Conserving water through invasive plant clearing: A Kogelberg project
Day Zero – the day Cape Town was set to run out of water – may be a distant memory for many. But in the Kogelberg Biosphere, we work to help prevent this from happening, by focusing on invasive alien plant clearing.
Now the Kogelberg Biosphere has teamed up with the Groenland Water User’s Association (GWUA), to launch a project to clear invasive alien plants in the Hangklip Conservancy. The project is funded by the Western Cape Department of Agriculture. Riverbanks, mountain catchments and natural springs that are overrun by these invasive plants will be prioritised.
The project will also create work for 12 people – a local contractor, Ryno Seegals from Kleinmond and his team of 11 people, until March 2023.
The City of Cape Town’s water supply is dependent on a number of catchment areas, including catchment areas in the Kogelberg Biosphere. At the height of the drought in 2018, the GWUA released water from local farmers to Cape Town, which helped to push back Day Zero for Capetonians.
The need to conserve water
According to Corlie Hugo, Coordinator of the KBR, invasive alien plants are a major threat in the area. “After the drought, the Western Cape government and conservation bodies once again highlighted the importance of removing these plants. For us, the most vital areas to clear are our mountain fynbos catchment areas, as well as the estuaries and wetlands. This helps to conserve water and improve the ecological functioning of the key catchments.”
The GWUA is an important partner of the KBR and runs a number of alien-clearing projects in the Elgin Valley. In this instance, the Kogelberg Biosphere will implement the project, with support from the GWUA.
The community takes the lead
Corlie says, “This is community-driven – with the community identifying the need to clear invasive plants, based on their direct impact on our environment, the loss of rare species, the higher fire intensity, soil erosion and the loss of catchment runoff. As residents of the Kogelberg Biosphere, we have an interest in a healthy environment and in locally led conservation. In other words, this is about local people not only identifying the challenges, but also providing the solutions.”
Top left: Alien clearing teams. Image: Corlie Hugo. Top right: Hangklip Conservancy. Image: LoveGreen Communications. Middle left: Alien Clearing activity. Image: LoveGreen Communications. Middle right: Dense Australian myrtle stands to be cleared. Image: Corlie Hugo. Bottom: Follow up clearing of Rooikrans. Image: Corlie Hugo.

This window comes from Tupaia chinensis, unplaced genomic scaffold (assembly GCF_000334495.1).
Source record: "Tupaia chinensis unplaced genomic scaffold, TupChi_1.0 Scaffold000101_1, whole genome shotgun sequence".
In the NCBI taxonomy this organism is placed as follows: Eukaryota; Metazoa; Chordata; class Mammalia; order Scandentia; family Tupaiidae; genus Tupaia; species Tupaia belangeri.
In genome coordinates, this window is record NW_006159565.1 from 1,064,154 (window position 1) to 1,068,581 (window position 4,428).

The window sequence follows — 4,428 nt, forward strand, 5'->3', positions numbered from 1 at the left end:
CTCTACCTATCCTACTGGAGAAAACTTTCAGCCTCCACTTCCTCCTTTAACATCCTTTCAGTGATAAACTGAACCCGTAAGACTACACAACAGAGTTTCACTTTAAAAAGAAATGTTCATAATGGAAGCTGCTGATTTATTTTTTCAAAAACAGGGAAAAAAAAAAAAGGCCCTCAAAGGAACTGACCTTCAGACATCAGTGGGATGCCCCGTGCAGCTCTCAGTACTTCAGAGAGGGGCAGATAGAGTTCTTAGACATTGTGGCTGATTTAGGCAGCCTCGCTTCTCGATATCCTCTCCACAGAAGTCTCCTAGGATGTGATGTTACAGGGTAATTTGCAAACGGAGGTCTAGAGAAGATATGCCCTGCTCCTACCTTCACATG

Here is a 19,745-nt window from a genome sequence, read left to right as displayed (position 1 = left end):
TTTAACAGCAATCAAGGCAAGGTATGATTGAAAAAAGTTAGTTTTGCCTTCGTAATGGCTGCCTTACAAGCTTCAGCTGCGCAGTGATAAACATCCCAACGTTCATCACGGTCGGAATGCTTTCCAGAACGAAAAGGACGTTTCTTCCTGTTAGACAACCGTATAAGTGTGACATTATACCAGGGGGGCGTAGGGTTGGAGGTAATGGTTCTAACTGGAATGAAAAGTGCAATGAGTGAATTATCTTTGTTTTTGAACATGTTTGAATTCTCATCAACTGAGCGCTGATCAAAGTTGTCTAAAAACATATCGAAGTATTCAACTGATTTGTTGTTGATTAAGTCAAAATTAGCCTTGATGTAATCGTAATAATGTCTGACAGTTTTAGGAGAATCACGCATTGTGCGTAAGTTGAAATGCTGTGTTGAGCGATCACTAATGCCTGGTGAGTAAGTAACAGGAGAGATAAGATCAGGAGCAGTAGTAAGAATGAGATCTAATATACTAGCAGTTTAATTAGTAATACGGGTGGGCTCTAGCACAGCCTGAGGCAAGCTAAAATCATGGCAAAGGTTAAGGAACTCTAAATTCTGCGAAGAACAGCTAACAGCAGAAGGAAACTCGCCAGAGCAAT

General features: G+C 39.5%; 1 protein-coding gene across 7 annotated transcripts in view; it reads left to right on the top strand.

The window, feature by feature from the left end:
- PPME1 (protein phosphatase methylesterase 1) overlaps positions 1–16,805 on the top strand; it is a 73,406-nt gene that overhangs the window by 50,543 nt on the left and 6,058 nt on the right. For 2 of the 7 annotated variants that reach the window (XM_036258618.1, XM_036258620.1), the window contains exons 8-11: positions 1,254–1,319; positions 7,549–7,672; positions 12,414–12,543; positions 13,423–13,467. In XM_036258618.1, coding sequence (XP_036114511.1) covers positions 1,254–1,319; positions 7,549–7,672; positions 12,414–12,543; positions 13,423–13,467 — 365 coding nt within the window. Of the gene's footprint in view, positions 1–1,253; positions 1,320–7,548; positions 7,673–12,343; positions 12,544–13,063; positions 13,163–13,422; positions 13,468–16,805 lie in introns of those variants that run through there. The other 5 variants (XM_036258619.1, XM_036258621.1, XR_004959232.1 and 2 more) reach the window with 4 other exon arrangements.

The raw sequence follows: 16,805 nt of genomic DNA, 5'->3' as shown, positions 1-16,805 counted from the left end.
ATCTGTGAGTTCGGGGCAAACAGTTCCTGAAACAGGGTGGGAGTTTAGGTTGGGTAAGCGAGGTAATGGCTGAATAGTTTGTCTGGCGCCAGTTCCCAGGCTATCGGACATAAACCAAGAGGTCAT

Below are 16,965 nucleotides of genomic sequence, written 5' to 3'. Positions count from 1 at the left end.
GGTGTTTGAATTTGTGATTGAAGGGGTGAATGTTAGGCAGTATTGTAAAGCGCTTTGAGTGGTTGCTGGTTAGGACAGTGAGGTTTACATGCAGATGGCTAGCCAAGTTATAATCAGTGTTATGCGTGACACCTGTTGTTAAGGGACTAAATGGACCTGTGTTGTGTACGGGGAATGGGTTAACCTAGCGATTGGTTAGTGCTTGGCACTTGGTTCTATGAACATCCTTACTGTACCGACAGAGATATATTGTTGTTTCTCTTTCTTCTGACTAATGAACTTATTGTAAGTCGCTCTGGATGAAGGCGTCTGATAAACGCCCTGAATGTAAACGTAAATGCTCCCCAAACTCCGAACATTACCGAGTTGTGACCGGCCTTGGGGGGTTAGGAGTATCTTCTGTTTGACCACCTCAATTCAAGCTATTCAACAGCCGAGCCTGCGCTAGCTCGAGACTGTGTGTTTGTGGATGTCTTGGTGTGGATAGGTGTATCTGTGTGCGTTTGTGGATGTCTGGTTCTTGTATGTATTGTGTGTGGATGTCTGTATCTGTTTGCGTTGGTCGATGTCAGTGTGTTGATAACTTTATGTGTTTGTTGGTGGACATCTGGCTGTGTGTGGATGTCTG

She says the Hangklip Conservancy especially has shown their commitment towards invasive alien clearing in the past. “This conservancy has identified the area that will be cleared as an ‘invasive alien hotspot’ and has given considerable attention to it in the past few years. That’s why as the Kogelberg Biosphere we’re thrilled to partner with this conservancy and support this vital project.”
The Kogelberg Biosphere covers an area of more than 100 000 hectares from the mountains above Gordon’s Bay, to just north of Hermanus. It stretches inland to encompass Botriver and Grabouw. It also includes the Hangklip Conservancy, in and around the town of Pringle Bay. The region was registered as a biosphere in 1998, given that it includes the richest protected area in the Cape Floral Kingdom, with incredible floral diversity here. The Kogelberg Biosphere is the oldest biosphere in South Africa.
Images: Corlie Hugo and LoveGreen Communications
Our Kogelberg Biosphere water systems are a delicate web of wetlands, rivers, dams and aquifers. These components are constantly in flux, and interact with one another in complicated ways. If the 2018 drought taught us anything, it’s that fresh and clean water
Invasive alien clearing in the Kogelberg Biosphere is gaining momentum. Currently we have two teams working for the Kogelberg Biosphere, removing invasive plants off some of our Critically Endangered vegetation.
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